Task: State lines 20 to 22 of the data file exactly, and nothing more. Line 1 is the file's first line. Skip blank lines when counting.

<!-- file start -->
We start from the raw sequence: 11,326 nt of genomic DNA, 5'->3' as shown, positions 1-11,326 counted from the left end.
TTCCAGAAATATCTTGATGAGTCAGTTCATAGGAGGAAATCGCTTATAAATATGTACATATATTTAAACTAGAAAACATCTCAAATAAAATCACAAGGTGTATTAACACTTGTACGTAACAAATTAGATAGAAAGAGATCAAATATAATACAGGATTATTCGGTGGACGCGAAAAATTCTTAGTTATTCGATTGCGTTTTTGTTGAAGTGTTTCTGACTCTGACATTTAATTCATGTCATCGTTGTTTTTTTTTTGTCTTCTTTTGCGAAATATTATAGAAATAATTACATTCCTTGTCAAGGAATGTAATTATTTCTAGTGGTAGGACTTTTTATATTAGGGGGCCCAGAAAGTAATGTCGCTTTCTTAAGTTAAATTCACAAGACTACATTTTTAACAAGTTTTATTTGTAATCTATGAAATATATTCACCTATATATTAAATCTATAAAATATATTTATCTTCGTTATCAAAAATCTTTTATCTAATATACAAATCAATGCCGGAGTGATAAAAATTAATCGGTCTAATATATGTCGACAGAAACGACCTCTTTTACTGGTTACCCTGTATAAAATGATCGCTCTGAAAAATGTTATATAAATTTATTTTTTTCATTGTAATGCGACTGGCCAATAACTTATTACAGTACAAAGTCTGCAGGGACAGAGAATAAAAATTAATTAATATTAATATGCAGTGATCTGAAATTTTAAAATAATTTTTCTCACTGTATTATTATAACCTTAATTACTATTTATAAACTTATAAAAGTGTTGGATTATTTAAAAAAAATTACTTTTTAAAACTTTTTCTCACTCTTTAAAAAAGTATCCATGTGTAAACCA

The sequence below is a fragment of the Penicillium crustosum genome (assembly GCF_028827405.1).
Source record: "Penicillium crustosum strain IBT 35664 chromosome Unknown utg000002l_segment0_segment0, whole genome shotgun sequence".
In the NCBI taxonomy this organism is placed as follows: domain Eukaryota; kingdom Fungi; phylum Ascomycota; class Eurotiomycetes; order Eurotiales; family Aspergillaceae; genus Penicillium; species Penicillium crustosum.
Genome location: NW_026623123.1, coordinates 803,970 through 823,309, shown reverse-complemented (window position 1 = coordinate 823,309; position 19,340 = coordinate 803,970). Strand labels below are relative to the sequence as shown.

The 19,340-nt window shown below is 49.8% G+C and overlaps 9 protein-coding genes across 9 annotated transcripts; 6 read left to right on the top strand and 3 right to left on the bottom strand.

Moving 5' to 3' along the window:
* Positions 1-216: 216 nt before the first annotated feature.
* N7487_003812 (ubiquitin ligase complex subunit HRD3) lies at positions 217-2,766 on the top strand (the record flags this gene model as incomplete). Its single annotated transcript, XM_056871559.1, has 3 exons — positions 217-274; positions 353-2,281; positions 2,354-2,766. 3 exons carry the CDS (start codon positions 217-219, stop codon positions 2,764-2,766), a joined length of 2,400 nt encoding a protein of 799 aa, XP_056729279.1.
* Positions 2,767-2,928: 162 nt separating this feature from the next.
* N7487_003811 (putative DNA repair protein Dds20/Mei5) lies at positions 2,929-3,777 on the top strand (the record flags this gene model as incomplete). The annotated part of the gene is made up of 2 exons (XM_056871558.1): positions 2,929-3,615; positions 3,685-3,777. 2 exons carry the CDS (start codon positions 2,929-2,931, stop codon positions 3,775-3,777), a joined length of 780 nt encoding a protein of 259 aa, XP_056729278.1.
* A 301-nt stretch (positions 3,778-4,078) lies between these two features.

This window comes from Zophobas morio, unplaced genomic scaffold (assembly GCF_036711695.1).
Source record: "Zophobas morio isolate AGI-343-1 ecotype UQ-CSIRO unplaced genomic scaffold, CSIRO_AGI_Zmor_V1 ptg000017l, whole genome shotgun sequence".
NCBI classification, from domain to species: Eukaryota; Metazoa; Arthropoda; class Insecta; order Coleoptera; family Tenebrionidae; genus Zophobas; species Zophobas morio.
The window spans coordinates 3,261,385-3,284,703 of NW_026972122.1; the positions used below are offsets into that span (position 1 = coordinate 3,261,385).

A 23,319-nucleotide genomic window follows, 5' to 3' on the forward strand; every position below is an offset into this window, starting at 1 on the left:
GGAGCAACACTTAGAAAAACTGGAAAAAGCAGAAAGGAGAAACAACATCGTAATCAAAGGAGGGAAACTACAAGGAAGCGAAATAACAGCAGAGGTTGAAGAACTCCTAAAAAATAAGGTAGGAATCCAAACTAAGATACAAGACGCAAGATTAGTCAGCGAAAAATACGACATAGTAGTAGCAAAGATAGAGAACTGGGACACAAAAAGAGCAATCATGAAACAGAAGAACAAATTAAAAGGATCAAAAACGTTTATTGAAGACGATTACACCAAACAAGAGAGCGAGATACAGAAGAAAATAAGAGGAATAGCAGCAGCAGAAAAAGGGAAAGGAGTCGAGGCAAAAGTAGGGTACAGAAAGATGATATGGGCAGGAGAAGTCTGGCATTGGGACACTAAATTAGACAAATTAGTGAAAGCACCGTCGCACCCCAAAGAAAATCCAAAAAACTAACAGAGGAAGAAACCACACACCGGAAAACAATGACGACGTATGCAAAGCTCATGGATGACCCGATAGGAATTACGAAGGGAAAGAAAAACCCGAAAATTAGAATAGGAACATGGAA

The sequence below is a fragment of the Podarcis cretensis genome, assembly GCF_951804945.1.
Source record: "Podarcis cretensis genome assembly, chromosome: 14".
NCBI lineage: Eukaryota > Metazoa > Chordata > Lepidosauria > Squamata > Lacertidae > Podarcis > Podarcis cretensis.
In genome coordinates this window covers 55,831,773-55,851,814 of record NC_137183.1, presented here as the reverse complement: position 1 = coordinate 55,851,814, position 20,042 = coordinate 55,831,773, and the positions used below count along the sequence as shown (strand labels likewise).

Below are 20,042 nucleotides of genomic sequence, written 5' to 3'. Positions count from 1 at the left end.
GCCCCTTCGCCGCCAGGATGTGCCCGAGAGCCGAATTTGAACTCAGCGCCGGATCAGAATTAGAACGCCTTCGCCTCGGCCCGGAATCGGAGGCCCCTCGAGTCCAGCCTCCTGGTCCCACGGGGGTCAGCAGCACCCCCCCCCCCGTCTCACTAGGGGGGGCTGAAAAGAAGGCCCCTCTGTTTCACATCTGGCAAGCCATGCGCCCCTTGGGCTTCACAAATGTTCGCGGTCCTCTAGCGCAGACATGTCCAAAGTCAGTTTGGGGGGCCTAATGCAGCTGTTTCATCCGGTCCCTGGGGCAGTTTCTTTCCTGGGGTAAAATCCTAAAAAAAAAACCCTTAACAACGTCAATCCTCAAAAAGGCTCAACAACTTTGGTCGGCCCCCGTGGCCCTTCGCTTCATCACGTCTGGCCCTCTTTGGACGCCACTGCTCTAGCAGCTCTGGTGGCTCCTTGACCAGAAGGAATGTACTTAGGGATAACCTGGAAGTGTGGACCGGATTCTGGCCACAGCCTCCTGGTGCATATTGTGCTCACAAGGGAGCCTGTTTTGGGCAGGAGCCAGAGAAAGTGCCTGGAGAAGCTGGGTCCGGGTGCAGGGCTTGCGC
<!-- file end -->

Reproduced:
The sequence below is a fragment of the Podarcis cretensis genome, assembly GCF_951804945.1.
Source record: "Podarcis cretensis genome assembly, chromosome: 14".
NCBI lineage: Eukaryota > Metazoa > Chordata > Lepidosauria > Squamata > Lacertidae > Podarcis > Podarcis cretensis.